Dossette Boxes- Frequently Asked Questions for Patients

What is a dossette box?
Dossette boxes, also known as ‘trays’, ‘blister packs’ or ‘multi-compartment compliance aids’ are containers which have separate compartments for days of the week and times of the day and can assist people with taking their medicines.

  

How do I get a dossette box?
Dossette boxes are not suitable for all medicines and are not always available for free.

The Community Pharmacist who dispenses your medicines will need to assess your situation to determine whether you may benefit from a dossette box or other support. The decision is not up to the GP Practice, social care or any other agency.

To make this decision, your Community Pharmacist is expected to undertake an assessment with you. This includes questions about:

  • your medicines
  • your eye sight
  • your ability to open medicines from their container
  • your memory regarding ordering and taking your medicines and if this is affected by physical or mental impairment or disability.

These questions will support the Community Pharmacist to determine whether you may be covered under the Equality Act (2010) which legally requires Pharmacies to make reasonable adjustments if appropriate. Reasonable adjustments can include: use of large print labels, provision of non-clicklock caps, medication reminder charts, dossette boxes.

 

Are dossette boxes free?
Historically dossette boxes were supplied free of charge to anyone requesting one but this became unsustainable and too expensive for Pharmacies.

Now the only requirement for a dossette box to be supplied free of charge is if you qualify under the Equality Act (2010) and if a dossette box is deemed the most appropriate reasonable adjustment by the Community Pharmacist.

To qualify under the Equality Act (2010) for a reasonable adjustment, a person is regarded as having a disability if they have a physical or mental impairment, which has a substantial adverse effect on that person’s ability to carry out day to day activities. Additionally, the impairment must be either long term (lasted more than 12 months) or is likely to last more than 12 months or for the rest of the person’s life (for example multiple sclerosis). 1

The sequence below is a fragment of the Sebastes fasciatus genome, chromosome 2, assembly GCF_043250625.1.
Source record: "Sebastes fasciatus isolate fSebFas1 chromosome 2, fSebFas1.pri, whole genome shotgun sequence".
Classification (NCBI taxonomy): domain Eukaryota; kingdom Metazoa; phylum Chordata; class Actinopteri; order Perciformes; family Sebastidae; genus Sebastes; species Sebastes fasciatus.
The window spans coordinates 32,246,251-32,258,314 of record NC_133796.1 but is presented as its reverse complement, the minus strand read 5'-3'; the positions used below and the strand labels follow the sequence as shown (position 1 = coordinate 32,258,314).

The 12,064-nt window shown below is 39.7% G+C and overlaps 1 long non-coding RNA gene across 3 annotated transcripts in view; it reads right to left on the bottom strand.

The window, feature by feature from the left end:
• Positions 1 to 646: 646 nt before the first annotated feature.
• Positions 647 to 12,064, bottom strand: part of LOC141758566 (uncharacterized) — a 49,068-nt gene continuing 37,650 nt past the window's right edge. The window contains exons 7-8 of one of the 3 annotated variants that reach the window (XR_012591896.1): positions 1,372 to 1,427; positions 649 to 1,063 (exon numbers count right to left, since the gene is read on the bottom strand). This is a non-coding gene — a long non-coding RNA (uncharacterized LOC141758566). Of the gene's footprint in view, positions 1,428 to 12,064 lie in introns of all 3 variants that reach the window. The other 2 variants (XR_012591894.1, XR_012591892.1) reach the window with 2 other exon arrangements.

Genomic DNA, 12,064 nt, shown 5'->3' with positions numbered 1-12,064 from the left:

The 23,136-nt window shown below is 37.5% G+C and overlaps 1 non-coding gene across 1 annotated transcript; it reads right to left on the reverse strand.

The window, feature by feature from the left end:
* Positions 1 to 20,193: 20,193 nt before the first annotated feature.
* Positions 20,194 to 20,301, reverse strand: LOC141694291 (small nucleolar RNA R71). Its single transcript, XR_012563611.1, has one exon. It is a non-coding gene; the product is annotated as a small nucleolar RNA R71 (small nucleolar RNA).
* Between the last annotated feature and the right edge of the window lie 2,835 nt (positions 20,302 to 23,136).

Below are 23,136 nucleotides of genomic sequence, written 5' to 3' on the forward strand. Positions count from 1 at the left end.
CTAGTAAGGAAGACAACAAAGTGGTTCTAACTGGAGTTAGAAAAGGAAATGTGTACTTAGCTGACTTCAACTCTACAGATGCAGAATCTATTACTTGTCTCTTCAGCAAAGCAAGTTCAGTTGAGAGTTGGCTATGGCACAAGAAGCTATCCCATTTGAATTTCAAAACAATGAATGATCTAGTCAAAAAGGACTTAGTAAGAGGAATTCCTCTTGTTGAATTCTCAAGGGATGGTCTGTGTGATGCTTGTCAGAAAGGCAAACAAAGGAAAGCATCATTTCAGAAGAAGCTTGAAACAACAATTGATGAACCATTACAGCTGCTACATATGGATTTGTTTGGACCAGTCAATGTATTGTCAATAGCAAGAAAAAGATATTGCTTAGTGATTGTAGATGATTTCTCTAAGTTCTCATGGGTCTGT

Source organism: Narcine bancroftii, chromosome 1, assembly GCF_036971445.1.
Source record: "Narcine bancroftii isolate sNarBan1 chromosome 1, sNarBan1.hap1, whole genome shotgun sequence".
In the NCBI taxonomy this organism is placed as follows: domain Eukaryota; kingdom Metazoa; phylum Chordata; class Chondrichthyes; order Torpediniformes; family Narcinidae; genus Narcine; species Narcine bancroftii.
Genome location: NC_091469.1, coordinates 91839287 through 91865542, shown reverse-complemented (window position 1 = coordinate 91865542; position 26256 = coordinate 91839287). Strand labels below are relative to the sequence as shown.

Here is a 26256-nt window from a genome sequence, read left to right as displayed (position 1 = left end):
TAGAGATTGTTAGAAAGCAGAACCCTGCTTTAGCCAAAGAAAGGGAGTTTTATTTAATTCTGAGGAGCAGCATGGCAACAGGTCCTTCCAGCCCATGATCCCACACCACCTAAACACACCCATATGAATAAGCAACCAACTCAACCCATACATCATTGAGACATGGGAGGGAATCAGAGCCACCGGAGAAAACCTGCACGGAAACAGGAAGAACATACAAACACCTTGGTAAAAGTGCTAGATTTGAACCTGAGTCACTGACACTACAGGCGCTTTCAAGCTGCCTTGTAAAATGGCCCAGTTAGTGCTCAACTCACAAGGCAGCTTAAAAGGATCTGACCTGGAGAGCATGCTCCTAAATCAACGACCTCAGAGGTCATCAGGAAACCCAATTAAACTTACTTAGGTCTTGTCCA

For those who do not qualify under the Equality Act (2010), Community Pharmacies can decide to charge for the supply of a dossette box as a ‘private transaction’ or may not offer this as a private service. This fee varies between participating Pharmacies and is beyond the GP Practice’s control.

  1. http://psnc.org.uk/wp-content/uploads/2016/01/PSNC-Briefing-001.16-Equality-Act-2010.pdf

 

My Pharmacy says “We do not do dossette boxes”

As detailed above, Pharmacies are legally obliged to make reasonable adjustments for those who qualify under the Equality Act (2010). Pharmacies are therefore responsible for completing an assessment for you if a medicine compliance need has been identified to determine whether you qualify.

Pharmacies should not say they do not do dossette boxes as a blanket rule without any individual assessment.  If this is happening, you should address this legal obligation with the Responsible Pharmacist/ Pharmacy Manager at the branch or head office.

 

My Pharmacy has stopped my dossette box- what do I do?
The Pharmacist should have assessed your situation to determine whether you qualify under the Equality Act (2010) for any reasonable adjustments before stopping your dossette box. If this has not happened, you should request this assessment from your Community Pharmacist.

If you do not qualify under the Equality Act for a free dossette box, your Pharmacist should advise you about alternative ways to manage your medicines or may offer you a dossette box and charge for this as part of a private service.

 

Do I need to have weekly prescriptions for a dossette box?
You do not need weekly prescriptions for a dossette box, unless your GP has determined this is needed for clinical reasons. It costs the NHS 4 times as much in dispensing fees when supplying weekly prescriptions to Pharmacies compared to supplying them monthly. Weekly prescribing is reserved for a small number of patients due to increased workload and costs to the NHS and is in line with the local Clinical Commissioning Group policy.

GP practices will not be amending prescriptions to 7 days on the request of a patient or pharmacy for any other reason than a clinical one.  Community Pharmacies are required to supply medicines for whatever duration is specified by your GP. If you do not qualify under the Equality Act and a Pharmacy decides to charge for 28 day prescriptions but not 7 day prescriptions, this is up to them as a business. Unfortunately it is not the responsibility of the GP Practice to make this free by making this an expense to the NHS and Pharmacies should not be encouraging us to do this.

 

Will my dossette box be delivered?
This depends on the Pharmacy; please contact them to discuss arrangements.

 

Complaints
If you don’t feel that you have been assessed in the way that has been described, please contact the Community Pharmacy in question and ask to speak to the Pharmacist or Manager and if necessary as a last resort, ask about their Complaints Procedure.